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Thursday, 17 September 2009

Scrapping GP catchment areas – superficially attractive but not essentially practical

Good to hear that this isn’t a priority for the Welsh Assembly Government as the BMA can see many drawbacks to the idea of scrapping GP catchment areas.

For a start, the rest of the health service and social services and county councils all work by boundary areas, and so to just suddenly take general practice out of that system, would be terribly complicated and actually very difficult to make work.

It would be hard for patients to access a doctor in more rural areas - how would they get home visits when they are ill, if they are registered miles away, near their place of employment?

Also what would happen to practices that are destabilised because some of the younger, healthier patients have gone elsewhere? Surgeries with a mix of patients, where some don’t visit their doctor that often, help general practice to be cost-effective. If younger people register near their workplaces, some practices could be left with patient lists mainly composed of those with long-term conditions and complex illnesses, severely disadvantaging some practices.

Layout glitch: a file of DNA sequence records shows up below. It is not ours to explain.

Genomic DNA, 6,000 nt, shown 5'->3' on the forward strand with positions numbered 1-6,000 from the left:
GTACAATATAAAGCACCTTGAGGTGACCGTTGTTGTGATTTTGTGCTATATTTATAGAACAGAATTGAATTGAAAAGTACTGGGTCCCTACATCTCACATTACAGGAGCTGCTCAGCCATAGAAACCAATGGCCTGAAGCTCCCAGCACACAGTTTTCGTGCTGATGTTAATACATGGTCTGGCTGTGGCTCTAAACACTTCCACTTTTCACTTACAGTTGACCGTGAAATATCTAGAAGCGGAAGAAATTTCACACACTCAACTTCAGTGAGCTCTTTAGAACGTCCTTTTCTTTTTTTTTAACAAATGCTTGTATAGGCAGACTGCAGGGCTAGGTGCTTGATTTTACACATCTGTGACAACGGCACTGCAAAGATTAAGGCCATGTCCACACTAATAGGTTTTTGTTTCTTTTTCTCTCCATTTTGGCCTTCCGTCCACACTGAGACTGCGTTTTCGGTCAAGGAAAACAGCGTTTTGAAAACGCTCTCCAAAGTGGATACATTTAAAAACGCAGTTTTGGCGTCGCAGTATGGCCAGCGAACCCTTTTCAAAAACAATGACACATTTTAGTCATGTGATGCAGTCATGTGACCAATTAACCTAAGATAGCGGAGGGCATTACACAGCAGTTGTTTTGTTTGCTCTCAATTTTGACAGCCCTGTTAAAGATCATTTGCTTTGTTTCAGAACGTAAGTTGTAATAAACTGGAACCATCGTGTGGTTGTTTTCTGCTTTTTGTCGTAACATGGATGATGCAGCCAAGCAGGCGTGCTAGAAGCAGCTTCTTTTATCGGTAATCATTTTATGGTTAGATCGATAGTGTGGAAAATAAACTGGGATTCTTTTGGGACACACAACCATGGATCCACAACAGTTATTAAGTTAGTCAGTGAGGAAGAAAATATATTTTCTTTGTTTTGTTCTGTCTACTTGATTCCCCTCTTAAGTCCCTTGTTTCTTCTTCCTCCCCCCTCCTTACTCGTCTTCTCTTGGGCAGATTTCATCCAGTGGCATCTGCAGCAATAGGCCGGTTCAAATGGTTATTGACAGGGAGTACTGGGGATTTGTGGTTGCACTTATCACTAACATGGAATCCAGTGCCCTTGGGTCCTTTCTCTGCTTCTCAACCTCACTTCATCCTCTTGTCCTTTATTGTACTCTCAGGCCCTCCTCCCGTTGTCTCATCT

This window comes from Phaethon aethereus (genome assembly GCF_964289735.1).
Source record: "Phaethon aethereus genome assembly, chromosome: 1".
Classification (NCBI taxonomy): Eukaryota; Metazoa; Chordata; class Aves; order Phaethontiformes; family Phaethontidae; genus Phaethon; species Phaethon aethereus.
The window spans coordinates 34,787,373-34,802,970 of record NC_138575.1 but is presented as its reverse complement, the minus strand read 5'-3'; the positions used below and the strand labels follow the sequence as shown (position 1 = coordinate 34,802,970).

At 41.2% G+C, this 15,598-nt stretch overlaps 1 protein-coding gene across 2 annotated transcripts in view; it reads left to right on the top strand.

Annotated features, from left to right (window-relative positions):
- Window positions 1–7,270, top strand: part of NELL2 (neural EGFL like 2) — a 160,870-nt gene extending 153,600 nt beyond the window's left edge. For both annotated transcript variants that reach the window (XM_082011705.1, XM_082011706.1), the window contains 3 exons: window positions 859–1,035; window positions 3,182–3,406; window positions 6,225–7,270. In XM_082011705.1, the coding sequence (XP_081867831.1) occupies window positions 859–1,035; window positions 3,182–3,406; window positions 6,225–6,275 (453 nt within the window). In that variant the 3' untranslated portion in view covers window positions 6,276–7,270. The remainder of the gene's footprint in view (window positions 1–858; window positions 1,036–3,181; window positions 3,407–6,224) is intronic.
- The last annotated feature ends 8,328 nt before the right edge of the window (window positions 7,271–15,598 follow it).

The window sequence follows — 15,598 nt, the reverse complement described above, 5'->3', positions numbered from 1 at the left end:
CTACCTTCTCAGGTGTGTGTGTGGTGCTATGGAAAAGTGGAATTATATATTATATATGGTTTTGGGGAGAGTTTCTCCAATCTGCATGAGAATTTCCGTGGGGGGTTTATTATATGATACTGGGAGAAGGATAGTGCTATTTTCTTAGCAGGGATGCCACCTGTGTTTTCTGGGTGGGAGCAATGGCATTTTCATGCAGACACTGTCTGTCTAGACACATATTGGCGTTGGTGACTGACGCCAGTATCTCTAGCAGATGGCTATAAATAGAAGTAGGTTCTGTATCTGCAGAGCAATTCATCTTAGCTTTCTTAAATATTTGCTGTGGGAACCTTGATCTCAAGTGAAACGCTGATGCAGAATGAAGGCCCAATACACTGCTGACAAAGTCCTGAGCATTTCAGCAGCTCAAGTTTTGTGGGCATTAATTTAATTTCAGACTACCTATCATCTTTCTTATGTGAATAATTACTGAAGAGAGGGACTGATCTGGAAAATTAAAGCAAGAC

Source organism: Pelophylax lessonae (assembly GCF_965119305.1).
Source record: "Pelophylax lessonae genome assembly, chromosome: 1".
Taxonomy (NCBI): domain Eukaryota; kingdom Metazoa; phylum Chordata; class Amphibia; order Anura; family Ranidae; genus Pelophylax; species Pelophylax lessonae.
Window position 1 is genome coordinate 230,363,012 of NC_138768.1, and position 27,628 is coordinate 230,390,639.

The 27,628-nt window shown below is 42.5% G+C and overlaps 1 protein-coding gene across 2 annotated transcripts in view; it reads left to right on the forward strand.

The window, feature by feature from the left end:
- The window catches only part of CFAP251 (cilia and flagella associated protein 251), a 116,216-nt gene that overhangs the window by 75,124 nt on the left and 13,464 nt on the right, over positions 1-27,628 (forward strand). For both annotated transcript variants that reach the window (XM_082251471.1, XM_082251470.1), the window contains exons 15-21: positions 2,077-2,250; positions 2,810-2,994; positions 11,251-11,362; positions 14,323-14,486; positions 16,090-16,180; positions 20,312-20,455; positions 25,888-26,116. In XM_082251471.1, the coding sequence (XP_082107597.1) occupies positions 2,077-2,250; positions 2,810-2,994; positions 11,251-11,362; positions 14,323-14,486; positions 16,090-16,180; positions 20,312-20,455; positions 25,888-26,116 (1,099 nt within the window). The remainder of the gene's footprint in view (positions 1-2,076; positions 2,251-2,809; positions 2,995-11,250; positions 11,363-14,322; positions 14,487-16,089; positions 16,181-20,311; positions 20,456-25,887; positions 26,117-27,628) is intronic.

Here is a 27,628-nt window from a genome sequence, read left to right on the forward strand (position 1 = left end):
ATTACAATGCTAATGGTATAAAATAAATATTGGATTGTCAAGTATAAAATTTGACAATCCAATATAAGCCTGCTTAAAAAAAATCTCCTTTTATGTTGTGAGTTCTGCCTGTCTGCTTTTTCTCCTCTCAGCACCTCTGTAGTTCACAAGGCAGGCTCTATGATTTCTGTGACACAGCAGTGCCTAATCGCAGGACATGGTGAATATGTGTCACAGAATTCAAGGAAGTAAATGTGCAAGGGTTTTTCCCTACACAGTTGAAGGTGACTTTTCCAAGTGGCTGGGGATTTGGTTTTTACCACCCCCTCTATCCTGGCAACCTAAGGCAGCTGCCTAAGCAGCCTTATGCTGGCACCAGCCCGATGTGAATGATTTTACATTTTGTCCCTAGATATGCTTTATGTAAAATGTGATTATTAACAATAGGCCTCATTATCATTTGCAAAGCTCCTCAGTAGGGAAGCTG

We do support boundaries being a little more flexible, so long as practice organisation isn't interfered with. We also support practices trying to make it as easy as they can for patients to see their regular doctor whenever possible. Our main concern though is not to disadvantage the most vulnerable, which these changes could possibly lead to.

So for the Department of Health to argue that the main reason for scrapping GP surgery boundaries is to increase patient choice, is in essence a false one, with many surgeries perhaps having to close as a result of these changes. This seems to be change for the sake of it.

Posted on behalf of Dr David Bailey, Chair of GPC Wales.

1 comment:

  1. Why not just have dual registrations so you can see a GP near work or home?

    At least over the border, the Govt is willing to take on the forces of conservatism and at least try and shake-up things for the benefit of patients.


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